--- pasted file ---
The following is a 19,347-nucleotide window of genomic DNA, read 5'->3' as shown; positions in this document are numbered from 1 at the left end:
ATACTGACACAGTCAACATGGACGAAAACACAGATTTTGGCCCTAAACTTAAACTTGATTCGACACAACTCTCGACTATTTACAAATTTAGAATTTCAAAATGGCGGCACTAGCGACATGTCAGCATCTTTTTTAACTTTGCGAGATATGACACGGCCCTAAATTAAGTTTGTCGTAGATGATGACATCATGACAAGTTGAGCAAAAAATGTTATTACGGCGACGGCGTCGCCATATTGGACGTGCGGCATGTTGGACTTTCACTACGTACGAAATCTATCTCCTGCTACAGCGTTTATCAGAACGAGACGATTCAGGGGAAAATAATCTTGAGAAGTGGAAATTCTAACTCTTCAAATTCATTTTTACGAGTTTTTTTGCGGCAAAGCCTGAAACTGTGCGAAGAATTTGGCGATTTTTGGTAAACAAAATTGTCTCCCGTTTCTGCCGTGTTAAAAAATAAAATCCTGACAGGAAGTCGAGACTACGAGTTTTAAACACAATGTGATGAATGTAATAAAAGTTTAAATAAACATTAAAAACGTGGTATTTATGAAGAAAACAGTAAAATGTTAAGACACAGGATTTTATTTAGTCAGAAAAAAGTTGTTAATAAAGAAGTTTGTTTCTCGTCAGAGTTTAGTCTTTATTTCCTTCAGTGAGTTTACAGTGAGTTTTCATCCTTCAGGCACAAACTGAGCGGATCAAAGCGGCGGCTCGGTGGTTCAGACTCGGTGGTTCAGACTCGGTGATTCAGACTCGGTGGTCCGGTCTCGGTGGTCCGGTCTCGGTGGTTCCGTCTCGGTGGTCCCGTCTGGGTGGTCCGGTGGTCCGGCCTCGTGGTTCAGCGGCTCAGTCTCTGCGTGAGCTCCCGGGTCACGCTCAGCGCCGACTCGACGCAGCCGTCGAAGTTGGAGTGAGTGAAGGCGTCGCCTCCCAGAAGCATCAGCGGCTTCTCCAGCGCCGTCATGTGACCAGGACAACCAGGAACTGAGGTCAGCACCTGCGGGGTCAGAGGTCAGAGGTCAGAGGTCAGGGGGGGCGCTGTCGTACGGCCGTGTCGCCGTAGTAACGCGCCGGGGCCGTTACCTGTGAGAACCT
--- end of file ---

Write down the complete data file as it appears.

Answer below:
The following is a 19,347-nucleotide window of genomic DNA, read 5'->3' as shown; positions in this document are numbered from 1 at the left end:
ATACTGACACAGTCAACATGGACGAAAACACAGATTTTGGCCCTAAACTTAAACTTGATTCGACACAACTCTCGACTATTTACAAATTTAGAATTTCAAAATGGCGGCACTAGCGACATGTCAGCATCTTTTTTAACTTTGCGAGATATGACACGGCCCTAAATTAAGTTTGTCGTAGATGATGACATCATGACAAGTTGAGCAAAAAATGTTATTACGGCGACGGCGTCGCCATATTGGACGTGCGGCATGTTGGACTTTCACTACGTACGAAATCTATCTCCTGCTACAGCGTTTATCAGAACGAGACGATTCAGGGGAAAATAATCTTGAGAAGTGGAAATTCTAACTCTTCAAATTCATTTTTACGAGTTTTTTTGCGGCAAAGCCTGAAACTGTGCGAAGAATTTGGCGATTTTTGGTAAACAAAATTGTCTCCCGTTTCTGCCGTGTTAAAAAATAAAATCCTGACAGGAAGTCGAGACTACGAGTTTTAAACACAATGTGATGAATGTAATAAAAGTTTAAATAAACATTAAAAACGTGGTATTTATGAAGAAAACAGTAAAATGTTAAGACACAGGATTTTATTTAGTCAGAAAAAAGTTGTTAATAAAGAAGTTTGTTTCTCGTCAGAGTTTAGTCTTTATTTCCTTCAGTGAGTTTACAGTGAGTTTTCATCCTTCAGGCACAAACTGAGCGGATCAAAGCGGCGGCTCGGTGGTTCAGACTCGGTGGTTCAGACTCGGTGATTCAGACTCGGTGGTCCGGTCTCGGTGGTCCGGTCTCGGTGGTTCCGTCTCGGTGGTCCCGTCTGGGTGGTCCGGTGGTCCGGCCTCGTGGTTCAGCGGCTCAGTCTCTGCGTGAGCTCCCGGGTCACGCTCAGCGCCGACTCGACGCAGCCGTCGAAGTTGGAGTGAGTGAAGGCGTCGCCTCCCAGAAGCATCAGCGGCTTCTCCAGCGCCGTCATGTGACCAGGACAACCAGGAACTGAGGTCAGCACCTGCGGGGTCAGAGGTCAGAGGTCAGAGGTCAGGGGGGGCGCTGTCGTACGGCCGTGTCGCCGTAGTAACGCGCCGGGGCCGTTACCTGTGAGAACCT